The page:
Saudi Airstrike Hits Yemen School, Killing Children, as Humanitarian Crisis Worsens
Tuesday, January 10, 2017
At least five people, including two children, were killed when the Saudi-led coalition bombed a primary school
The aftermath of Tuesday's bombing. (Photo: ARWA RIGHTS/Twitter)
A primary school in Yemen was bombed by the Saudi-led coalition on Tuesday, and five people, including two children, were killed, medics told the Middle East Eye.
A rebel group puts the death toll at eight, with 15 wounded, according to AFP.
A military official told AFP that the strike was a "mistake."
A video posted to social media Tuesday purports to show the bloody aftermath of the bombing. (Warning: video is graphic.)
The U.S.-backed coalition has long been condemned by human rights advocates for killing civilians throughout its nearly two-years-long campaign against rebel Houthi groups. In the past six months alone, the coalition has bombed a funeral, a hospital, and another school.
The enduring war, which the U.S. still supports by re-fueling coalition planes, has created an ongoing humanitarian crisis—with Oxfam warning in December that the country only has enough food to feed its population for the next several months.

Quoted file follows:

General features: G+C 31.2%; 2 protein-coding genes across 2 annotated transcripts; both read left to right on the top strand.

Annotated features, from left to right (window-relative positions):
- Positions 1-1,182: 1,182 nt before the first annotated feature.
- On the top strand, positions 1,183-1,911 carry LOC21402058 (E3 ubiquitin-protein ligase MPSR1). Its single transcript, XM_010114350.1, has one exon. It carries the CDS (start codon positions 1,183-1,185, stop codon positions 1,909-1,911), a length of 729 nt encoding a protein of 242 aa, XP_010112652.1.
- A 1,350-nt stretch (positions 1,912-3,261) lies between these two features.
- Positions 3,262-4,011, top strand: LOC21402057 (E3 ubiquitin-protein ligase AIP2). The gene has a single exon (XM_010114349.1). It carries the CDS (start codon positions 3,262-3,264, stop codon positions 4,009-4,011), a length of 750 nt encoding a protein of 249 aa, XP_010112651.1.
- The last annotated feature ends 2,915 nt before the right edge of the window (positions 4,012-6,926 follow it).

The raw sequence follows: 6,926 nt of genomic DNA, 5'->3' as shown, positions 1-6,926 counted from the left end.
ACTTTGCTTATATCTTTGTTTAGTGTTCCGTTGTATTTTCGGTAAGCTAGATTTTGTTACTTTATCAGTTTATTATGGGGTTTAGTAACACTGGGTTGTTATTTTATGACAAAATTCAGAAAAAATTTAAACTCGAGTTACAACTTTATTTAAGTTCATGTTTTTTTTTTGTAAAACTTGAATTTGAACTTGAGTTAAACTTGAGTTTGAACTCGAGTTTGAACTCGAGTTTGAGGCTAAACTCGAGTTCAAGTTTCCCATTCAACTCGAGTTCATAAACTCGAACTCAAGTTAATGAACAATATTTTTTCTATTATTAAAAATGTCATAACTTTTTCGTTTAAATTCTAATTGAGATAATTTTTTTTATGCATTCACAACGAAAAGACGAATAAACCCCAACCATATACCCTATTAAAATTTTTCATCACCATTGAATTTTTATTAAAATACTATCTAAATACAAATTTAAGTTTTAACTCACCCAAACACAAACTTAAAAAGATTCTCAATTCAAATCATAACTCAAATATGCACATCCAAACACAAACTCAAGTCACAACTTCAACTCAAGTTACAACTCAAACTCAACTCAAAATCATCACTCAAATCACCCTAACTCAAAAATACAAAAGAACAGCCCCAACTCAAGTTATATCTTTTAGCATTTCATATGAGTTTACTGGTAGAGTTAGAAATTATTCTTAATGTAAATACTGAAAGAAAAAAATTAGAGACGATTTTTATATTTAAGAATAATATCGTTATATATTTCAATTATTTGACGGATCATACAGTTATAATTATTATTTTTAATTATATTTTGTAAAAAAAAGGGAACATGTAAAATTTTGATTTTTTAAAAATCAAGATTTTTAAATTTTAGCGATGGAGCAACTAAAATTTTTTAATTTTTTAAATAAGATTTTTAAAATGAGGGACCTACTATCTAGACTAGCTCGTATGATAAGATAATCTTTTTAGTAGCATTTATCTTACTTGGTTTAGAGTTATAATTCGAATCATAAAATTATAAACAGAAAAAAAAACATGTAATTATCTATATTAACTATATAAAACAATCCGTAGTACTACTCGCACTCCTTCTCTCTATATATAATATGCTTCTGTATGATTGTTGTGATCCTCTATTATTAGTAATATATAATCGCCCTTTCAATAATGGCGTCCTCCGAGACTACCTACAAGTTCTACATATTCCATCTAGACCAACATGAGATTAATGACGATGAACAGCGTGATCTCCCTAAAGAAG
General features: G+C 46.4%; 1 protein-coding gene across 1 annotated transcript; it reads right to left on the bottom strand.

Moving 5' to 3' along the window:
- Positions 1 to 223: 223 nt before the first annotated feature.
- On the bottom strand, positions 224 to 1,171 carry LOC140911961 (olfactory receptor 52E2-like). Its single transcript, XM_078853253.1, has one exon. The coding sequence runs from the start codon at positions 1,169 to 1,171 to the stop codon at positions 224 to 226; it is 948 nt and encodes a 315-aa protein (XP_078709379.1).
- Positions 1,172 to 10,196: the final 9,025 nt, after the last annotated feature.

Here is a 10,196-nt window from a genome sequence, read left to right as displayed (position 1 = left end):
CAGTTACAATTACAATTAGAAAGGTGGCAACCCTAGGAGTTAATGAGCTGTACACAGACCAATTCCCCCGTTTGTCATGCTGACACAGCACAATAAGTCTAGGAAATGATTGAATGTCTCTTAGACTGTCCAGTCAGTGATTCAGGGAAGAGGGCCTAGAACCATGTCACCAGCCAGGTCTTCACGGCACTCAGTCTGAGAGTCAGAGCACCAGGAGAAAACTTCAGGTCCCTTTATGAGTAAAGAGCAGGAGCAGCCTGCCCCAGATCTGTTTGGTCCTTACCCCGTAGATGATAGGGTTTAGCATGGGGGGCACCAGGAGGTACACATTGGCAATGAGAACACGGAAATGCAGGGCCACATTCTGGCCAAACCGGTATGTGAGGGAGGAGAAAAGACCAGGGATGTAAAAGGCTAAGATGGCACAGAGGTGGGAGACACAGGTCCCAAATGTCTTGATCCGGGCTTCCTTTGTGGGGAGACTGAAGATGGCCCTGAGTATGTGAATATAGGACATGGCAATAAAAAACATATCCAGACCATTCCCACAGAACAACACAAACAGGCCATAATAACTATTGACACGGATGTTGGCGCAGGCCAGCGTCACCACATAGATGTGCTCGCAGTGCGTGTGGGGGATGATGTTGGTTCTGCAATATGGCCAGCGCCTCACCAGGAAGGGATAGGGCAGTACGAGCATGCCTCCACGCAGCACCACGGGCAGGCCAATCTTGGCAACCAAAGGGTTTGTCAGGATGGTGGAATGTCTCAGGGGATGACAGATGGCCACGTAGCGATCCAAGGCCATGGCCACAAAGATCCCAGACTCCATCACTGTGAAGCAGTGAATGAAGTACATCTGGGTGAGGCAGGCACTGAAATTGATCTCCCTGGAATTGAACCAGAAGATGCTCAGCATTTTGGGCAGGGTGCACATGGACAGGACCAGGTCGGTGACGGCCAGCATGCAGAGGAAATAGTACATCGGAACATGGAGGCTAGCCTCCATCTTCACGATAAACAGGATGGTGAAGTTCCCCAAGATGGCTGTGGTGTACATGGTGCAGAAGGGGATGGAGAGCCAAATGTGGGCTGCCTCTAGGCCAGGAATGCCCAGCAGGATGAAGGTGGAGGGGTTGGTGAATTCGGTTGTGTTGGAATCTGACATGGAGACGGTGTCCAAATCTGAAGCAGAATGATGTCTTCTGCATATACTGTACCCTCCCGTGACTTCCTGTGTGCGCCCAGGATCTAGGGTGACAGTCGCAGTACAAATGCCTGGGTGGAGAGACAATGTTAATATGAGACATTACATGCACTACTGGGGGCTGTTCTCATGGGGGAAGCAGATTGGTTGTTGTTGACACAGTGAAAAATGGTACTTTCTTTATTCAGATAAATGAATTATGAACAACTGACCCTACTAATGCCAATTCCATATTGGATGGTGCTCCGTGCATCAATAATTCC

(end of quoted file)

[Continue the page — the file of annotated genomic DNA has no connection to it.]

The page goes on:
"Yemen is being slowly starved to death," said Mark Goldring, Oxfam Great Britain Chief Executive.
"First there were restrictions on imports—including much-needed food—when this was partially eased the cranes in the ports were bombed, then the warehouses, then the roads and the bridges. This is not by accident—it is systematic," Goldring explained.
The effect has been mass starvation, and Al Jazeera reported Sunday that many families and children are only surviving by scavenging scraps of food from landfills and garbage bins.
"It is my daily attempt to stave off the death of my family by hunger," one father of ten living in Sanaa told Al Jazeera. "I have become a frequent visitor of the rubbish dump."
The Famine Emergency Warning System characterizes Yemen as "the largest food security emergency in the world."
“The country's economy, its institutions, its ability to feed and care for its people are all on the brink of collapse," Goldring said, urging Western leaders to cut off arms sales to the coalition and push for an end to the war.
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